How Can Millennials Overcome Home Buying Hurdles?
Have you noticed there aren’t as many young homebuyers as there used to be? According to the Pew Research Center those born between 1981 and 1996 are not buying homes. A mere 36% of homeowners are younger than 35 years old, the lowest amount since 1982, when homeownership by age began to be tracked by the census’s Housing Vacancy Survey. People aged 65 and older have a higher rate of homeownership at 80%. However, that makes sense, since the longer you live, the more time you’ve had to save up and buy that house.
Are you a millennial wishing you were a homeowner? Are you afraid you’ll be living with your parents for all eternity? Do you wonder why you’re having a hard time getting a home loan?
Here are a few of the reasons it may be harder for you, as a millenial, to start down the road to homeownership:
1) Your student loans. Besides the economic hangover from the recession standing in the way of millenials and homeownership, are the obstacle of student loans. Your lender may not see your massive student loan debt as a problem when it comes to making a mortgage payment, but you may see it that way. Many millenials wish to pay off their school debt before taking on a mortgage.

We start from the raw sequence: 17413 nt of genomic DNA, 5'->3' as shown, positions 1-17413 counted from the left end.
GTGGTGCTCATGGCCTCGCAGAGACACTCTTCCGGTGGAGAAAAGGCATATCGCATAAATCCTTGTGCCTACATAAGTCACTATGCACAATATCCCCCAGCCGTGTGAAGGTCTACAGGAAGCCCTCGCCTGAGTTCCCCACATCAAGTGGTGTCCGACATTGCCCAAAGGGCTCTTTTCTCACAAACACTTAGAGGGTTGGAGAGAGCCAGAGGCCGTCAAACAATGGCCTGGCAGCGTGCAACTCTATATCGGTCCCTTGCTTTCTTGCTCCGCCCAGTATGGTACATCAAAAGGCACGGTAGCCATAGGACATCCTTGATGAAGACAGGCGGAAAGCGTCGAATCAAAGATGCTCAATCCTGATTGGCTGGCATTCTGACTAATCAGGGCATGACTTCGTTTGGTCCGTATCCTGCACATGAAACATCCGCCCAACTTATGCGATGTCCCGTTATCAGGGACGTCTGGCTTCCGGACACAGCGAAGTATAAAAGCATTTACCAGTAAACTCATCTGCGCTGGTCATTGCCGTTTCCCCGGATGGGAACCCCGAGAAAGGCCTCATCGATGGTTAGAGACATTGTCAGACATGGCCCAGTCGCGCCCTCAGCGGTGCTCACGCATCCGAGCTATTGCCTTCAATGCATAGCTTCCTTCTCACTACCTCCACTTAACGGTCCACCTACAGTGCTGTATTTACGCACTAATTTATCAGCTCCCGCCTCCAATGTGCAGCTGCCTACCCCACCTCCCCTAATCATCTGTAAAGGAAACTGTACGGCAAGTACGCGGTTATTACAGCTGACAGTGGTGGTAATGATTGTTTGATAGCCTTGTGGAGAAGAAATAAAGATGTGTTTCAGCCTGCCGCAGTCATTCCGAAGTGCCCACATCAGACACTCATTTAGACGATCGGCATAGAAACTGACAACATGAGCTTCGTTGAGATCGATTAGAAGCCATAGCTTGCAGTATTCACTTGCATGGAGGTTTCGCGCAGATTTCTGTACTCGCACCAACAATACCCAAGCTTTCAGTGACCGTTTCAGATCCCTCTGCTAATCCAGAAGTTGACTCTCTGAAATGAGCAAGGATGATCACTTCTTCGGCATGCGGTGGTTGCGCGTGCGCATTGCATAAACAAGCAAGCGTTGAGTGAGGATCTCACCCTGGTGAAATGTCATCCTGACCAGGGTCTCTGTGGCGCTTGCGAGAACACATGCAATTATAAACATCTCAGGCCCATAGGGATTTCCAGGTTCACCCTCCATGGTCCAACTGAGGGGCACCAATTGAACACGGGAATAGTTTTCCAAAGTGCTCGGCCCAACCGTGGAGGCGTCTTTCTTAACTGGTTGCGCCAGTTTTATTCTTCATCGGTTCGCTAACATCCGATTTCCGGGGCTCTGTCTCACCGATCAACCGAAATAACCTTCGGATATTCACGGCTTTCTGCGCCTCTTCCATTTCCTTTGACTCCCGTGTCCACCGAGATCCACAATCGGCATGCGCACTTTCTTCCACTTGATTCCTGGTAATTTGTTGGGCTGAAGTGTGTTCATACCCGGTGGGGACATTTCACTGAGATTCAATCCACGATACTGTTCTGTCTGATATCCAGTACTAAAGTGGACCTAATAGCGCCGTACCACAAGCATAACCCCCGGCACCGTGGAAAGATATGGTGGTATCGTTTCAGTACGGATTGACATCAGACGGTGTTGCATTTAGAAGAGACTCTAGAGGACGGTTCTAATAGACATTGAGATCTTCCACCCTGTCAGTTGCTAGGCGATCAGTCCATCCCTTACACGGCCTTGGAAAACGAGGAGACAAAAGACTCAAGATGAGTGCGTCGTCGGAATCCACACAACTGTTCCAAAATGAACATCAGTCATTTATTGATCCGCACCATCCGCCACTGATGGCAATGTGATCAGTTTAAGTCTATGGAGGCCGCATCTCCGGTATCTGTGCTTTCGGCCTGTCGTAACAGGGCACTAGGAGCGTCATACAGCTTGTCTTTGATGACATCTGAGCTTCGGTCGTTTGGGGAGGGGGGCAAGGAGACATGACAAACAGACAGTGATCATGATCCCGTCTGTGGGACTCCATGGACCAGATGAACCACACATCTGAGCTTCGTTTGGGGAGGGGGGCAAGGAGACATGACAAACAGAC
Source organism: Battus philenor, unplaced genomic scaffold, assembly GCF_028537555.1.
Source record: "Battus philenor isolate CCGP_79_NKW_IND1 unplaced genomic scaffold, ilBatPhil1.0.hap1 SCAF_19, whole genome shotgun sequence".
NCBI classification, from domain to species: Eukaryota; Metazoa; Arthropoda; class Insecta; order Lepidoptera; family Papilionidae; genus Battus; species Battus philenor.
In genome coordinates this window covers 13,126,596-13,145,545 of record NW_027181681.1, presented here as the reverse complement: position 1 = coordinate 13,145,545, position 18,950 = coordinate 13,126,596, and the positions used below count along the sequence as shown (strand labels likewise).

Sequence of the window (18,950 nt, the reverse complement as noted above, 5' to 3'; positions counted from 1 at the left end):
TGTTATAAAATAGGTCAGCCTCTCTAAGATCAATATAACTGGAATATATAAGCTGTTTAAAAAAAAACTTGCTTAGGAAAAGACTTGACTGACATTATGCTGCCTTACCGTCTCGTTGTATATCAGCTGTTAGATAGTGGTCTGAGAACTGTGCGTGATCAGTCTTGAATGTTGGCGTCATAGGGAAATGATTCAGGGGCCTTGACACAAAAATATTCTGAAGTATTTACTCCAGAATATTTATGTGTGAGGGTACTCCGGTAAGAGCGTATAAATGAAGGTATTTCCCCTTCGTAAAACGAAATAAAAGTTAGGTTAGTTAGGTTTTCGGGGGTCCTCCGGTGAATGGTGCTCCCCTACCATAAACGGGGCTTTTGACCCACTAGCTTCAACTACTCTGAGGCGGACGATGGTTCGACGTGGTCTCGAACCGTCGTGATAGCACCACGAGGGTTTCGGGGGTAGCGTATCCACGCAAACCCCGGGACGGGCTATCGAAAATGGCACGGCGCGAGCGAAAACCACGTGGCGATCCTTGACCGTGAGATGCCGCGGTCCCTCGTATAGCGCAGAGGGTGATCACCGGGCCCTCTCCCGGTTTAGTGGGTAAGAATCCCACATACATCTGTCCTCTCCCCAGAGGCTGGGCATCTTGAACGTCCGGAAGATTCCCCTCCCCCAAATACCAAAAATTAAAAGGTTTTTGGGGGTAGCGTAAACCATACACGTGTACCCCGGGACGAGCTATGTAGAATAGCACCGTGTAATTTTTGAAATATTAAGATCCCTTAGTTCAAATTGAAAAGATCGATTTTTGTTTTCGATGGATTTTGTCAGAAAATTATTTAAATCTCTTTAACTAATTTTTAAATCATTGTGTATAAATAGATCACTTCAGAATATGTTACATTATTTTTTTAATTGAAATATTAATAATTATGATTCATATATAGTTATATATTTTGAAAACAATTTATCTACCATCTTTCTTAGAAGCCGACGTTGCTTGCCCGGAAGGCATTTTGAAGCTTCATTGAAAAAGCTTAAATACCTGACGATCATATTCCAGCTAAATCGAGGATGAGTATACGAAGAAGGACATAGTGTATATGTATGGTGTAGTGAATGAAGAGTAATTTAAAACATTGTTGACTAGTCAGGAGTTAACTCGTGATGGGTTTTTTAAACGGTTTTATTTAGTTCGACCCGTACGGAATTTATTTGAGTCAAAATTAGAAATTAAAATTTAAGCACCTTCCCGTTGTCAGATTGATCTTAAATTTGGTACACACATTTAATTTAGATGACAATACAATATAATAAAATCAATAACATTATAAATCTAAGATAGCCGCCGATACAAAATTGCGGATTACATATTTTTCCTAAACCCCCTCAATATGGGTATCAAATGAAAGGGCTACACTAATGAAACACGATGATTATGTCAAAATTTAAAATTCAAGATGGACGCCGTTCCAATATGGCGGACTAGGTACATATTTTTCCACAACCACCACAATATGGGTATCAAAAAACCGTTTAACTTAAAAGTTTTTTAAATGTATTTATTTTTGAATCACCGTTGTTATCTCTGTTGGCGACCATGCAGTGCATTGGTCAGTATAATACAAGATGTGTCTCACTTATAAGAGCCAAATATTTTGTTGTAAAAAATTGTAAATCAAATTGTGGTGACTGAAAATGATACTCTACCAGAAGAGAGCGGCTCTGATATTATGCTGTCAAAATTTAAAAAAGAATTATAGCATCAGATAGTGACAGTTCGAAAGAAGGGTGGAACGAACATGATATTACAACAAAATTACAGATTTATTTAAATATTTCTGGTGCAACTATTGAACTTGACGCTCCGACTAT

2) You have no credit history. Without a credit history, lenders may see you as a risk. The best way to start helping yourself early on before buying a home is to establish credit.
If you use a credit card to establish credit, be careful as too much credit card debt can make mortgage lenders nervous. Also, don’t make payments late.
3) Your location is an obstacle. Did you graduate college and move to an area with a high cost of living? A high cost of living means homes are more expensive.
4) Your holding yourself back from home buying. Many millenials are ambivalent about buying because they don’t want to commit to one place. They like to keep their options open. If you’re planning on moving somewhere else eventually, you’re hesitant to put down roots anywhere.
Here are some tips for overcoming the obstacles to home ownership:
1) Think small when it comes to lenders. Use small banks and credit unions, preferably local. Smaller institutions can work around situations more easily.
2) Consider an FHA loan. These loans are for first time homebuyers and insured by the Federal Housing Administration. You will most likely need a down payment of at least 3.5 percent and a credit score of at least 580-600. The downside to these loans is that you will pay more in insurance premiums than you would if you took out a conventional loan.
3) Shop around. Ask about loan programs and look for the best rate.
Still can’t get a loan, well at least you’re not alone. If you get rejected, just keep trying to improve your financial picture and remember, you’re not the only one.
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